Today’s defence related news includes coverage of the UK’s support to those affected by Hurricane Dorian.
Hurricane Dorian and RFA Mounts Bay
The Daily Mail recounts the efforts of a team on board RFA Mounts Bay who rescued five people from the wreckage of the hurricane in the Bahamas. The crew were guided to a British man’s wife by a google maps reference who had been buried under rubble for four days was rescued by the ship’s Wildcat helicopter crew, Captain Rob Anders confirmed. His team also saved an American woman and her three children, including a seven-week old baby. This story is also carried in The News (Portsmouth). The Guardian covers the wider story of the scale of human suffering as a result of the storm, and highlights RFA Mounts Bay sending aid to the shore, including blankets and 500 boxes of ration packs to feed families.
Last night BBC News reported from on-board RFA Mounts Bay, where Captain Rob Anders was interviewed from the bridge of the ship. He described the latest rescue mission after discovering five people who had been cut off from the local population after the storm struck. The report went on to describe the relief efforts by the UK armed forces as being at the “brunt of the international efforts”, as heavy equipment was pushed off towards shore and comments that the UK Military are often the first responders to reach the hardest hit areas in the event of a disaster.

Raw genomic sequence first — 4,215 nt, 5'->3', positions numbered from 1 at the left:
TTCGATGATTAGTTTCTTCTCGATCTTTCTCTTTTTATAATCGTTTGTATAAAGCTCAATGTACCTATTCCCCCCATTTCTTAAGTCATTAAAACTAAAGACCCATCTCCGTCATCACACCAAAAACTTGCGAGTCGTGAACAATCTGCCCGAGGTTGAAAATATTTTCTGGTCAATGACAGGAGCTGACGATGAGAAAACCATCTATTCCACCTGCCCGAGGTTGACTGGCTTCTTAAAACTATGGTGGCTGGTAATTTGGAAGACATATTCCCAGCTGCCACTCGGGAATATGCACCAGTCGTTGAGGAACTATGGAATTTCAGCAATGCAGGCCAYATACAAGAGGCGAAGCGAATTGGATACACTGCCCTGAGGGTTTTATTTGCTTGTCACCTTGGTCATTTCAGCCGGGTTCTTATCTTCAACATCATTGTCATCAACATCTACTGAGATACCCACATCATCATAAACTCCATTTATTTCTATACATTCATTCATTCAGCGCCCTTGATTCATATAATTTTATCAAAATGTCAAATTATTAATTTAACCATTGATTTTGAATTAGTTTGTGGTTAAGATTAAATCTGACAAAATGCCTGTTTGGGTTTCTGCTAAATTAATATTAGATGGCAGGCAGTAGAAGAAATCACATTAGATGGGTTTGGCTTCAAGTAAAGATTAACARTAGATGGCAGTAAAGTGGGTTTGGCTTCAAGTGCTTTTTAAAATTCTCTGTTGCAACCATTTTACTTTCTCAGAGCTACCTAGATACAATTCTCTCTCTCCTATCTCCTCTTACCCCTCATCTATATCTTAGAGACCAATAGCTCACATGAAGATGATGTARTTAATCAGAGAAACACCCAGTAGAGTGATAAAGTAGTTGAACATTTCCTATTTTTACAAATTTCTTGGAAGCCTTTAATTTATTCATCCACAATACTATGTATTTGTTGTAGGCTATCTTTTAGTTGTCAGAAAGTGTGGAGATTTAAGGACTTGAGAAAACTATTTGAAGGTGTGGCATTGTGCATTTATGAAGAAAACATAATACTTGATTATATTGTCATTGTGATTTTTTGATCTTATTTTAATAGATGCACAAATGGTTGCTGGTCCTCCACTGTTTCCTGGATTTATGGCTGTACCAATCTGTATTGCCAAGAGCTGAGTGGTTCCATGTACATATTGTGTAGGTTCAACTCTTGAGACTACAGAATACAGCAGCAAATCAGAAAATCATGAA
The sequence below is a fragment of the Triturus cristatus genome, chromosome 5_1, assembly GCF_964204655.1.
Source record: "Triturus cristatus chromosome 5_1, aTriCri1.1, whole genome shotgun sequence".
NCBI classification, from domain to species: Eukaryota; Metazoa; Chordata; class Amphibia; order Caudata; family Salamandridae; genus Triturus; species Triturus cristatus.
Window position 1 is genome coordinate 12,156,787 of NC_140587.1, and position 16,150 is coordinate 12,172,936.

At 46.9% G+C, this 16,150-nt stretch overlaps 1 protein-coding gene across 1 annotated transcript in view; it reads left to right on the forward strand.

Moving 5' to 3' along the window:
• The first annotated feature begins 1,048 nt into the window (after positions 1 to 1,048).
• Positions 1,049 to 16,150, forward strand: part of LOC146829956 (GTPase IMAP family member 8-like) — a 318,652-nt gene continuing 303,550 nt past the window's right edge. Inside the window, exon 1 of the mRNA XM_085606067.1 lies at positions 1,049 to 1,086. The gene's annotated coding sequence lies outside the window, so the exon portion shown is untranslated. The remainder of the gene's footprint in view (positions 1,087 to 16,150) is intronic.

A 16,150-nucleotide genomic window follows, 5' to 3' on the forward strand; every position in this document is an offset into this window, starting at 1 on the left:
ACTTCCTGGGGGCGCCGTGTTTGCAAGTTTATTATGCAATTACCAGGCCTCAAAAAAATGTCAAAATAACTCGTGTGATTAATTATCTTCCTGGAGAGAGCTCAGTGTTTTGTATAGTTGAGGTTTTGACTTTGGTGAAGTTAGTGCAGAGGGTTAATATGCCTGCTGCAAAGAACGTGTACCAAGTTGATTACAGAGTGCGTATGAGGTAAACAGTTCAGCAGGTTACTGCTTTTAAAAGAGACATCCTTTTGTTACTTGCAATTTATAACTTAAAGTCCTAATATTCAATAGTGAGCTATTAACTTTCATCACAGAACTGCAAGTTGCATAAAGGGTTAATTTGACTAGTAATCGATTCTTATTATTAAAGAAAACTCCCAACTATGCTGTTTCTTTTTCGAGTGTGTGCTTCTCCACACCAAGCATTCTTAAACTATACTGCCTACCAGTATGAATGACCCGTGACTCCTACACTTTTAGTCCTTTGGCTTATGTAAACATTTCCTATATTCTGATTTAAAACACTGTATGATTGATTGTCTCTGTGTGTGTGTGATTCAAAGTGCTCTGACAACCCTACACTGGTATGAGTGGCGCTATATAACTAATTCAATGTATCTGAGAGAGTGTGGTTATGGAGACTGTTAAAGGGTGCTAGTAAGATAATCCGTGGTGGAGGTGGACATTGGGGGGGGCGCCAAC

You can read more about the UK response here.
Minister for Defence People and Veterans interviews
The Times, Telegraph and ITV (Friday night) all carry interviews with new defence Minister Johnny Mercer. The interviews covered a wide range of areas, including the new Office for Veterans Affairs, mental health support in the military and legacy issues.
Military drug policy
The Sun reports this morning on drug policy in the military.
An MOD spokesperson said:
Drug abuse is incompatible with military service and personnel are subject to random compulsory drug testing.
Anyone testing positive for drugs can expect to be discharged.
Commanding officers have the discretion to, in exceptional circumstances, recommend an individual is given a second chance. Our figures show that only 2% of personnel who are retained in service following the failure of a drugs test, go on to reoffend.